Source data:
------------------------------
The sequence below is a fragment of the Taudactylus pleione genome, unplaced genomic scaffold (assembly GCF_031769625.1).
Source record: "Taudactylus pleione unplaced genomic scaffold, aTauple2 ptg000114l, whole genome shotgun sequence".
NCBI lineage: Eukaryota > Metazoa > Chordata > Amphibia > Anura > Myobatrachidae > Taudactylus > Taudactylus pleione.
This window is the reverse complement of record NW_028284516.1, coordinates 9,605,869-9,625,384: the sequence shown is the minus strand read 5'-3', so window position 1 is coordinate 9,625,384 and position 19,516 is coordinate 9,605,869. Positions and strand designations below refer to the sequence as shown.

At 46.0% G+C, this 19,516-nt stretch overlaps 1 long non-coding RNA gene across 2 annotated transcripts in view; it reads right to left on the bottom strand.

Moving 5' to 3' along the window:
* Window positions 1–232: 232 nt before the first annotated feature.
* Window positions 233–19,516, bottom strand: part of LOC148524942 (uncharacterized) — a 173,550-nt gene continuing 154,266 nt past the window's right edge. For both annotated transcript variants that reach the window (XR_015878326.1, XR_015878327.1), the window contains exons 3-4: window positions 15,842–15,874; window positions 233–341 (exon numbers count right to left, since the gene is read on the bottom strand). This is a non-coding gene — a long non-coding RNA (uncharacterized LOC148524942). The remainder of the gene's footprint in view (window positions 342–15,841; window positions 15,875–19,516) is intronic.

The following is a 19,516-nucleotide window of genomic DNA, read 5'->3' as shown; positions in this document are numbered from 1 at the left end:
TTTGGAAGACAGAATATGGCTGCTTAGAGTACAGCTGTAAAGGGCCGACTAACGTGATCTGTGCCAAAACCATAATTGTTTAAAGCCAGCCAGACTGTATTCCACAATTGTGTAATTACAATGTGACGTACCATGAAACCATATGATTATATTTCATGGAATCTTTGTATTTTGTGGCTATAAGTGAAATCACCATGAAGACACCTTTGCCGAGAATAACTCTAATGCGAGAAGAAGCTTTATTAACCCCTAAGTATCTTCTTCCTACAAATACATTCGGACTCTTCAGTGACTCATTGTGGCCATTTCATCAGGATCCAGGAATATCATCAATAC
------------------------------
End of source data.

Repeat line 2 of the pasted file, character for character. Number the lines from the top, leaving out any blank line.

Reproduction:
Source record: "Taudactylus pleione unplaced genomic scaffold, aTauple2 ptg000114l, whole genome shotgun sequence".